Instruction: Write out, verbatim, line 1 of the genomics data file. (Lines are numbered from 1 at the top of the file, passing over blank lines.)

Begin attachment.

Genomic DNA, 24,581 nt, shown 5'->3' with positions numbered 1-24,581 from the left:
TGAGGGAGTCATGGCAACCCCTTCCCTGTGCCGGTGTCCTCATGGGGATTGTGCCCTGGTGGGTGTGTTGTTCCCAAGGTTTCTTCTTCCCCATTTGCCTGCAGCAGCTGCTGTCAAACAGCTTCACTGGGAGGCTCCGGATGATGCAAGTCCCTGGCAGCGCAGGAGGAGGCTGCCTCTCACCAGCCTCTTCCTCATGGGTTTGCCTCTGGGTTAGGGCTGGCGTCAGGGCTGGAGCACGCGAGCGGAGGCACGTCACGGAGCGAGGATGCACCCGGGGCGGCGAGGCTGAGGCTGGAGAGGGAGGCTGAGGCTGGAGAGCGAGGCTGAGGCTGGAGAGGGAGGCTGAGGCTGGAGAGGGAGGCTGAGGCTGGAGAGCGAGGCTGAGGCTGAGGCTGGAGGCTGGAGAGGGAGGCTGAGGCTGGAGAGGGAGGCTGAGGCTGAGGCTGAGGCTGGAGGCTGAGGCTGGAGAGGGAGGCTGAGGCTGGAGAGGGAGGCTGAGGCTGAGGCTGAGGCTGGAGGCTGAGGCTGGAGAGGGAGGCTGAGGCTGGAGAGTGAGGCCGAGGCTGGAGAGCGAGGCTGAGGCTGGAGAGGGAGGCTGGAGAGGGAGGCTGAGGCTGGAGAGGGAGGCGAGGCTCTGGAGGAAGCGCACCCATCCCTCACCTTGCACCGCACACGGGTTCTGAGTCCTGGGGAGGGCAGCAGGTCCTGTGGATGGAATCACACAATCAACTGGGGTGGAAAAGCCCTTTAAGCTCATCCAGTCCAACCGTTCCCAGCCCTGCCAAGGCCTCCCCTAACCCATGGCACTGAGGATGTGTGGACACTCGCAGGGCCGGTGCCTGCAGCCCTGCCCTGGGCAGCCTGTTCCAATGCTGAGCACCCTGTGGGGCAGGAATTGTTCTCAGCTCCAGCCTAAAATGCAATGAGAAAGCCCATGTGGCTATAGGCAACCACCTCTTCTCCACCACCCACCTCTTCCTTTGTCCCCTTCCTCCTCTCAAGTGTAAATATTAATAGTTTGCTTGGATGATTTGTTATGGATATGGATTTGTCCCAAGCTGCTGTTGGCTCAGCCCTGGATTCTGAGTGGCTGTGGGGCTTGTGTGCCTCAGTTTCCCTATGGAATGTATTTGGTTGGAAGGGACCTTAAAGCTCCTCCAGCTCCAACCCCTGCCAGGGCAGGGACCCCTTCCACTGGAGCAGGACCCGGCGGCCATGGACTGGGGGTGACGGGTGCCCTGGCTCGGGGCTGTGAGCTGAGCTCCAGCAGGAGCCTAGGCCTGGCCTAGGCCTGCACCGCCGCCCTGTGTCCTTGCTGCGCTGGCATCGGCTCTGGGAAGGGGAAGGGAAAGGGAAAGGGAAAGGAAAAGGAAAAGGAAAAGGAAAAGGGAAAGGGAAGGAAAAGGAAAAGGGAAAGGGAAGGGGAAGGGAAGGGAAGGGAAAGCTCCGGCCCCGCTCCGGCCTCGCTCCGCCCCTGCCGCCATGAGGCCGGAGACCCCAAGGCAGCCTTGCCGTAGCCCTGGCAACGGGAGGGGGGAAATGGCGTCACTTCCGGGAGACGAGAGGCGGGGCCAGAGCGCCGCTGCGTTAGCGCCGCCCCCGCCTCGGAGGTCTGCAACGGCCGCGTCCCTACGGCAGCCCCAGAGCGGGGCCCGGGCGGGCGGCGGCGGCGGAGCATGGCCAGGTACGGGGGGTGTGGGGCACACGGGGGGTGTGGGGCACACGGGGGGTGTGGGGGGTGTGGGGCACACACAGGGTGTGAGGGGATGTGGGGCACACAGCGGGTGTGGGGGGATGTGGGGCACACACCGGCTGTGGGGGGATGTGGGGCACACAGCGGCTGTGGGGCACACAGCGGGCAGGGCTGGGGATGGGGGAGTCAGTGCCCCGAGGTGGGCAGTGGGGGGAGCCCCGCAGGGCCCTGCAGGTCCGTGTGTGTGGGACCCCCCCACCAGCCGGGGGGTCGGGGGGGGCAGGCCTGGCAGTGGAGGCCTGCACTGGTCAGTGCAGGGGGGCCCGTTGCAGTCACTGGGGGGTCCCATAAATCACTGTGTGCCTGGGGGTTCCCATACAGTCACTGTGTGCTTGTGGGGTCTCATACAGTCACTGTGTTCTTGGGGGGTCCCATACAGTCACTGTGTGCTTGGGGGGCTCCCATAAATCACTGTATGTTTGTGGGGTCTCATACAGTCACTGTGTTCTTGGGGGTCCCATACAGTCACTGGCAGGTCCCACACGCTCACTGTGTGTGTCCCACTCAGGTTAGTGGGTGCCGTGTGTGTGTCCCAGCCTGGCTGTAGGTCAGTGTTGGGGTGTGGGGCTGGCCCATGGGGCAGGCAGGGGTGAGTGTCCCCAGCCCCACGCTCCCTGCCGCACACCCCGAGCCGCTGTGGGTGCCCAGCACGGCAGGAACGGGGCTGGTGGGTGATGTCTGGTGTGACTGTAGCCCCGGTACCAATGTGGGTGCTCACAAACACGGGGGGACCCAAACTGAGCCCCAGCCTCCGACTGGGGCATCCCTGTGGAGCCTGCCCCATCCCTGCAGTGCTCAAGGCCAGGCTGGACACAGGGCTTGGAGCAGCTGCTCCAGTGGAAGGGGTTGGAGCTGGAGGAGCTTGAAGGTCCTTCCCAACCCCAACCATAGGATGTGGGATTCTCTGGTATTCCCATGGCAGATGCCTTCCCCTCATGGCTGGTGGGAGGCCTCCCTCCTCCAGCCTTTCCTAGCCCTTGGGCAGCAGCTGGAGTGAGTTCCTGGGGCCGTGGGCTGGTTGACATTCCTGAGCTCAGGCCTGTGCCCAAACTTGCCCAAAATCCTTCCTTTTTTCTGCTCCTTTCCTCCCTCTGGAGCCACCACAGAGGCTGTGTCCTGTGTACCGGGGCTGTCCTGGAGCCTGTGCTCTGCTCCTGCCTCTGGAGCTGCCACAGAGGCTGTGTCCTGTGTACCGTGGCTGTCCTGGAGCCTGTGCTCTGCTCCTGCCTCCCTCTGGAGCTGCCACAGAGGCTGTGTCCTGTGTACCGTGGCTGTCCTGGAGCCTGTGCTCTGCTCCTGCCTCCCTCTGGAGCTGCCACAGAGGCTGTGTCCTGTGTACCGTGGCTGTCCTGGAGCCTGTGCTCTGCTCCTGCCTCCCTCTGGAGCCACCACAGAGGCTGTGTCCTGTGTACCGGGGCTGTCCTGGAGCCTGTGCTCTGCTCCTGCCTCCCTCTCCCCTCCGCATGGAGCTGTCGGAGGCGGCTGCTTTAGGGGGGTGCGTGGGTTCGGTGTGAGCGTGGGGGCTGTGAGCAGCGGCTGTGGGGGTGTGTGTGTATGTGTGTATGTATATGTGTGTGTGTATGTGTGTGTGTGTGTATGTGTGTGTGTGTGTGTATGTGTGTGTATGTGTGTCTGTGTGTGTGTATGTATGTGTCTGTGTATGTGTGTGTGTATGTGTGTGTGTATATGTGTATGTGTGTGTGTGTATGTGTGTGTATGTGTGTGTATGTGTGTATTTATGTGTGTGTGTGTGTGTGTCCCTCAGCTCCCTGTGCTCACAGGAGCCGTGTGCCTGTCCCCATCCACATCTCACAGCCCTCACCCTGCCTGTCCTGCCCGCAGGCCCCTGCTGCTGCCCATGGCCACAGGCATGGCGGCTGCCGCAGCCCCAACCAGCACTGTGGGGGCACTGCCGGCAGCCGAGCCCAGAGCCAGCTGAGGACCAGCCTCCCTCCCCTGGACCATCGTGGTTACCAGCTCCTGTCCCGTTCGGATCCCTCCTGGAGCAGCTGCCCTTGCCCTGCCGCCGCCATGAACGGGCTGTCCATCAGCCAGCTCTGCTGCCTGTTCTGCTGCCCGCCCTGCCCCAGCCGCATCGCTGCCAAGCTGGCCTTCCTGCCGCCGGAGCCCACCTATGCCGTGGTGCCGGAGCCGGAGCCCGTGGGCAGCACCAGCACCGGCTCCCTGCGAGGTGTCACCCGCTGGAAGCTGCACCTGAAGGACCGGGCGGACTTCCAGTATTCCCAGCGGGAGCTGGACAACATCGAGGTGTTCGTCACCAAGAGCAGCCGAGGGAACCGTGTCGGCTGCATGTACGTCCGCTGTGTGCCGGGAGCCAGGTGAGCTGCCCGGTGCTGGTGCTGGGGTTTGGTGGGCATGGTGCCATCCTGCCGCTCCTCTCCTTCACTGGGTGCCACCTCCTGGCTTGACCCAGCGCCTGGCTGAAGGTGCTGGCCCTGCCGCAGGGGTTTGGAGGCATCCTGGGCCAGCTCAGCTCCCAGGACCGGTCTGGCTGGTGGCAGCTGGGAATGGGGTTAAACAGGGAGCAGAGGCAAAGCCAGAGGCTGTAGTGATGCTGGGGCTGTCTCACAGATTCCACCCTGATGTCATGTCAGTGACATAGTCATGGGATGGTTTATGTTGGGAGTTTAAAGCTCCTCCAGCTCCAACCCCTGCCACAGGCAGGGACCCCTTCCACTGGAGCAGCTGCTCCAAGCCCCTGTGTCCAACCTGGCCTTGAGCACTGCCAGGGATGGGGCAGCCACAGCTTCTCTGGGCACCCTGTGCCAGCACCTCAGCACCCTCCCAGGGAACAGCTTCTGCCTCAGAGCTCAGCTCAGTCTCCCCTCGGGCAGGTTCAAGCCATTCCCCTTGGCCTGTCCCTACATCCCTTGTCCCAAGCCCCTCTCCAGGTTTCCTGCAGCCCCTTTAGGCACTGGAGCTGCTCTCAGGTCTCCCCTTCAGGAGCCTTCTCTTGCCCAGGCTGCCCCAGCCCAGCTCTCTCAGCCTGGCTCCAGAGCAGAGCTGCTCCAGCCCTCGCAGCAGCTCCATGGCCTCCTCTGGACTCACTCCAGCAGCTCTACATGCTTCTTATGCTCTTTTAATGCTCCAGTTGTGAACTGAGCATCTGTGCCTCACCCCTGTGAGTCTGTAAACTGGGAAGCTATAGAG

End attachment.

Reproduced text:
Genomic DNA, 24,581 nt, shown 5'->3' with positions numbered 1-24,581 from the left: